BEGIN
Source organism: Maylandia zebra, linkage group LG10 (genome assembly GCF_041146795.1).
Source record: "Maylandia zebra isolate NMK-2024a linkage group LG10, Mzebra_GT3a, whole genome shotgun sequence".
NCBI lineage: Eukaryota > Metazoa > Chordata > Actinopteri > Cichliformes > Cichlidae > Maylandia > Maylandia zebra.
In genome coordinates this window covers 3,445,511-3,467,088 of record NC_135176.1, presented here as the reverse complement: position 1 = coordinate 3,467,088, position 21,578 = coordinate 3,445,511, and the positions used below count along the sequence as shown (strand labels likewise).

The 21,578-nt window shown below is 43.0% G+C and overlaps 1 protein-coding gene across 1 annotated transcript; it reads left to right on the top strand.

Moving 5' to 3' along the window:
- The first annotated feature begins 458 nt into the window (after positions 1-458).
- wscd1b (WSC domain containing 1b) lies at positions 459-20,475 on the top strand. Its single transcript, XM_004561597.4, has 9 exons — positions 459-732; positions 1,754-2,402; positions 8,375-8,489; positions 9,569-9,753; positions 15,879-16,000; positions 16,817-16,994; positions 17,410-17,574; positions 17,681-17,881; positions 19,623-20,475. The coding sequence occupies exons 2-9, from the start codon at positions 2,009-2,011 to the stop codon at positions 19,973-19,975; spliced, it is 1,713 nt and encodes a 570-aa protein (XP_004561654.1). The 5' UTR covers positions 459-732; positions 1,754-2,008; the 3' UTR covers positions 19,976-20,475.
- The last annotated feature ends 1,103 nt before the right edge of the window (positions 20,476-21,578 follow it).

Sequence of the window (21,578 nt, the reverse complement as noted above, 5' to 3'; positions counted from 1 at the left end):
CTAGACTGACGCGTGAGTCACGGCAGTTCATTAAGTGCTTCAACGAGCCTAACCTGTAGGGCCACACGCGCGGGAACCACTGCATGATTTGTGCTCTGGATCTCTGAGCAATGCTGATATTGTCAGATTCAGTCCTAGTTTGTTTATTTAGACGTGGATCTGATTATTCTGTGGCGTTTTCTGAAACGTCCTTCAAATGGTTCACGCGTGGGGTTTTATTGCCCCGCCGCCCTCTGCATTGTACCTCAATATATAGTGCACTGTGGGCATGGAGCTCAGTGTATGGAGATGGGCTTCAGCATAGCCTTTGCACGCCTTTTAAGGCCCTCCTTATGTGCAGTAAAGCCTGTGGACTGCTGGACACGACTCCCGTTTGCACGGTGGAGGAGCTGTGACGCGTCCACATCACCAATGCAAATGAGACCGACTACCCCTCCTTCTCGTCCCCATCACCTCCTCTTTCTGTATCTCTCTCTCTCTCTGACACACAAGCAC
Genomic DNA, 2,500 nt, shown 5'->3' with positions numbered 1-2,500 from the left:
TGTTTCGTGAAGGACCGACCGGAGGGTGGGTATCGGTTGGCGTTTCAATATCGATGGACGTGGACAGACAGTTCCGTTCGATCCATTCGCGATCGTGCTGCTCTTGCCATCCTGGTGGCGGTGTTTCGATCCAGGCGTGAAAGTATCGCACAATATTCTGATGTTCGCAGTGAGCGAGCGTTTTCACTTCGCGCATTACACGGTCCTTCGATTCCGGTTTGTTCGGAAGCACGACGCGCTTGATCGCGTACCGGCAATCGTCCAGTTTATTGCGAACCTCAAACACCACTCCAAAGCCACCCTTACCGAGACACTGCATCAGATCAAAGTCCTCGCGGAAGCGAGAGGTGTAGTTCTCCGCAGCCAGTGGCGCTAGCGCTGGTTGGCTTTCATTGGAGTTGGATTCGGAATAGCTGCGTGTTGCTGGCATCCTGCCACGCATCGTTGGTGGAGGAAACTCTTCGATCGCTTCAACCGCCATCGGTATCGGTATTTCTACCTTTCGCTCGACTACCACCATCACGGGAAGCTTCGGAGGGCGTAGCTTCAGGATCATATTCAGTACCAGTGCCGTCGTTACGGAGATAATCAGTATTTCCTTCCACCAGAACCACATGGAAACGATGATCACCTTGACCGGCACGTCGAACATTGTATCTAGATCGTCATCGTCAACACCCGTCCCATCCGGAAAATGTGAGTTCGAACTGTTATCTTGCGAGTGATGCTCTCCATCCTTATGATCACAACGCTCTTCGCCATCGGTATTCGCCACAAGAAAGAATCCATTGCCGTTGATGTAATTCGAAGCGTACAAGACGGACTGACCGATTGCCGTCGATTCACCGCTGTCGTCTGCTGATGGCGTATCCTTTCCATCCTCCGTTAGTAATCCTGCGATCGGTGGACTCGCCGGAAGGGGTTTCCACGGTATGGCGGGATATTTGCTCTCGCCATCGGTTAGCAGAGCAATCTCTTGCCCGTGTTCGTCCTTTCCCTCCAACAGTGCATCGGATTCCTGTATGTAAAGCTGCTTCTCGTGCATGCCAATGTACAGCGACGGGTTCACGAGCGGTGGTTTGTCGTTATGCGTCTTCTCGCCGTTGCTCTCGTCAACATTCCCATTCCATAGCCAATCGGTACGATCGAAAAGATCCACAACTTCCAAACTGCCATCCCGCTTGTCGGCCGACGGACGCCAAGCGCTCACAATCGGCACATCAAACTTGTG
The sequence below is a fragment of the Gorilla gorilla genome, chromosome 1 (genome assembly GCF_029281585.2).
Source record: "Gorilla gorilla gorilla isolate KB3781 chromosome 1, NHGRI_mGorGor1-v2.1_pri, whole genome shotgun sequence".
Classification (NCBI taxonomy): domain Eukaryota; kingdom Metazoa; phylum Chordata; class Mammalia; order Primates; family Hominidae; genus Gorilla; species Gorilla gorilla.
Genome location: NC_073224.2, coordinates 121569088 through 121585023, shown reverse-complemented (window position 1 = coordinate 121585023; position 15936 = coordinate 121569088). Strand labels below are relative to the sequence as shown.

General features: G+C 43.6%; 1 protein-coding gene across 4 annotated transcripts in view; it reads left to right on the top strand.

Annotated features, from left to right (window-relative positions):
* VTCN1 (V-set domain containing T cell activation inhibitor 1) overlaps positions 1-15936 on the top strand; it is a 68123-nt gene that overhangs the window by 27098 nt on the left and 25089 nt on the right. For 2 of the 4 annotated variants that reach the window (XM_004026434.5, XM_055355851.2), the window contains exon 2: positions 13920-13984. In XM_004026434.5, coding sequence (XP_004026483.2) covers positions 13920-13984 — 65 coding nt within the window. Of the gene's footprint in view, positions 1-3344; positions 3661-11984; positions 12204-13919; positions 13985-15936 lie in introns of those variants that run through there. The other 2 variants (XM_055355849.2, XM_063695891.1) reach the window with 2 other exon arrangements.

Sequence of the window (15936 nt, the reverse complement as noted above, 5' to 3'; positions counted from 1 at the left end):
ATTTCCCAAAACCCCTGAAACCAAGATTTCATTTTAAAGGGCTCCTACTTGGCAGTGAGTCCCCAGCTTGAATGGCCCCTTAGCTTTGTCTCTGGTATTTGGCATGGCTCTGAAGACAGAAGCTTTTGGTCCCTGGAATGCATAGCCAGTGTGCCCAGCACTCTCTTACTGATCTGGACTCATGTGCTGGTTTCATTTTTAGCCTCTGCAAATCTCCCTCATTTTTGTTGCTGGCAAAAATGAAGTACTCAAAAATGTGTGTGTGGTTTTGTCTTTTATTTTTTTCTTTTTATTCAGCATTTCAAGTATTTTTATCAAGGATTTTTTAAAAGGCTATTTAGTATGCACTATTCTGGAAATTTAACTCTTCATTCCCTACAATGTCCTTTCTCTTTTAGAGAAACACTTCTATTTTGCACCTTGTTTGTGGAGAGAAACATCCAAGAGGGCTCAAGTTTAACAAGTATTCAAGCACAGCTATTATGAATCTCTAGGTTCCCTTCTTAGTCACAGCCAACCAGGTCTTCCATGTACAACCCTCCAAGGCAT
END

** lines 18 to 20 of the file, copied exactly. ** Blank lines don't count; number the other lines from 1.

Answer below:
General features: G+C 43.6%; 1 protein-coding gene across 4 annotated transcripts in view; it reads left to right on the top strand.

Annotated features, from left to right (window-relative positions):
* VTCN1 (V-set domain containing T cell activation inhibitor 1) overlaps positions 1-15936 on the top strand; it is a 68123-nt gene that overhangs the window by 27098 nt on the left and 25089 nt on the right. For 2 of the 4 annotated variants that reach the window (XM_004026434.5, XM_055355851.2), the window contains exon 2: positions 13920-13984. In XM_004026434.5, coding sequence (XP_004026483.2) covers positions 13920-13984 — 65 coding nt within the window. Of the gene's footprint in view, positions 1-3344; positions 3661-11984; positions 12204-13919; positions 13985-15936 lie in introns of those variants that run through there. The other 2 variants (XM_055355849.2, XM_063695891.1) reach the window with 2 other exon arrangements.